This may be your longest paragraph, but you still don’t want to write War and Peace – keep it to 3-4 sentences.

Example 2nd Paragraph:

“I have previously completed internships in accounting at PricewaterhouseCoopers and in wealth management at UBS. Through this experience working directly with clients, analyzing financial statements, and making investment recommendations, I have developed leadership and analytical skills and honed my knowledge of accounting and finance. I also had the opportunity to work with a $20M net-worth client at UBS and completely revamped his portfolio, resulting in a 20% return last year.”

Paragraph 3: Why You’re a Good Fit

Now you turn around and link your experience and skills to the position more directly and explain that leadership + quantitative skills + accounting/finance knowledge = success.

There is not much to this part – just copy the template and fill in the blanks.

Example 3rd Paragraph:

“Given my background in accounting and wealth management and my leadership and analytical skills, I am a particularly good fit for the investment banking summer analyst position at your firm. I am impressed by your track record of clients and transactions at Goldman Stanley and the significant responsibilities given to analysts, and I look forward to joining and contributing to your firm.”

Paragraph 4: Conclusion

This part’s even easier: remind them that your resume is enclosed (or attached if sent via email), thank them for their time, and give your contact information once again so they don’t have to scroll to the top to get it.

Example 4th Paragraph:

“A copy of my resume is enclosed for your reference. I would welcome an opportunity to discuss my qualifications with you and learn more about Goldman Stanley at your earliest convenience. I can be reached at 310-555-1234 or via email at johnsmith@fake.com. Thank you very much for your time and consideration.”

Unusual Backgrounds

These examples cover how to apply to a bank if you’re in university, business school, or you’ve been working for several years.

If you have a more unusual background (e.g. you went to med school, graduated, started your residency, but then decided you wanted to be an investment banker), then you might need to add a few sentences to paragraph #2 or #3 explaining yourself.

Resist the urge to write your life story because no one will read it – interviews are a much better venue to prove how committed you are.

Email vs. Attachments

If you’re emailing your cover letter and resume, do you create a separate cover letter attachment?

Or do you make the body of your email the cover letter?

I think it’s redundant to create a separate cover letter and attach it, so don’t bother unless they ask specifically for a separate cover letter.

If you’re making the body of your email the cover letter, make it even shorter (4-5 sentences total) and cut out the address bits at the top.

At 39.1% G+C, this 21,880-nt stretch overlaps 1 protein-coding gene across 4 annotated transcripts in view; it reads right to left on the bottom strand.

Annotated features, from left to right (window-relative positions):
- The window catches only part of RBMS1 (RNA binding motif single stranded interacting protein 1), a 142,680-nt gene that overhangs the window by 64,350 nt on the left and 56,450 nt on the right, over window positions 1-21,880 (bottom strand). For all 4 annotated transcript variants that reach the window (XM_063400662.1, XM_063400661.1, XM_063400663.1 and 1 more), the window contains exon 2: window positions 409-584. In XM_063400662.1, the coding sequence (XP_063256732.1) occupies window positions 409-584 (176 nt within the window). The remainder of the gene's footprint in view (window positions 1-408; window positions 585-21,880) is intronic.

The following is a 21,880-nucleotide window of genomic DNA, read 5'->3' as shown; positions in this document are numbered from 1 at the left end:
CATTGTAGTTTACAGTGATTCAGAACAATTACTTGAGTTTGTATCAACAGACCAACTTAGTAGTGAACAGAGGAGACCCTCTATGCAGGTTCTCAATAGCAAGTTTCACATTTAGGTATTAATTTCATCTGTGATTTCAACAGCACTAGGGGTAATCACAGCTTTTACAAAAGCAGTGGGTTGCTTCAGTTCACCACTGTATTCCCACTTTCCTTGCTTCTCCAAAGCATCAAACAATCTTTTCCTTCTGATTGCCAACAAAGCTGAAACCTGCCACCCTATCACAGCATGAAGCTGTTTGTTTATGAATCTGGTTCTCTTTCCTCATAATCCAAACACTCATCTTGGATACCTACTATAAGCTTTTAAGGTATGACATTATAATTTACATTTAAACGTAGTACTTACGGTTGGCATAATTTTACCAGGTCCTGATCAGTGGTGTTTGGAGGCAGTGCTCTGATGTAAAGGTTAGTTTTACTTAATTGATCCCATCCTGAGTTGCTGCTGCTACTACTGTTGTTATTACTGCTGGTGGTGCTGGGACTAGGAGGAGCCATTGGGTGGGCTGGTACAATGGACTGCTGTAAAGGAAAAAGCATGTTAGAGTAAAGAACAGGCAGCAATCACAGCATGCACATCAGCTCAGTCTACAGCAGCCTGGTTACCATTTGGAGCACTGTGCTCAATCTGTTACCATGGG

Optional Cover Letters?

If you’re applying online and it says “Optional Cover Letter” should you still upload one?

You might as well because it takes 2 minutes once you have a good template – it’s not the end of the world if you don’t include one, but you never know what everyone else is doing and it’s not terribly time-consuming.

Cover Letter Mistakes

Remember the role of cover letters: great ones don’t help much, but poor ones get you dinged.

The biggest mistakes with cover letters:

  • Making outrageous claims (“I’m a math genius!”) or trying to be “creative” with colors, pictures, fonts, and so on.
  • Going on for too long – 10 paragraphs or multiple pages.
  • Listing irrelevant information like your favorite ice cream, your favorite quotes from Wall Street or Boiler Room, and so on.

If you think this sounds ridiculous, remember the golden rule: do not overestimate the competition.

For every person reading this site, there are dozens more asking, “What it’s like to be an investment banker?” at information sessions.

Sometimes you hear stories of people who write “impassioned” cover letters, win the attention of a boutique, and get in like that…

…And I’m sure that happens, but you do not want to do that at large banks.

If you do, your cover letter will be forwarded to the entire world and your “career” will be destroyed in 5 minutes.

More Examples

As with resumes, there are hardly any good examples of investment banking cover letters online.

Most of the templates are horribly formatted and are more appropriate for equities in Dallas than real investment banking.

Here’s a slightly different but also good templates you could use:

More questions? Ask away.

Still Need More Help?

Introducing: Premium Investment Banking-Specific Resume/CV and Cover Letter Editing Services

We will take your existing resume and transform it into a resume that grabs the attention of finance industry professionals and presents you and your experience in the best possible light.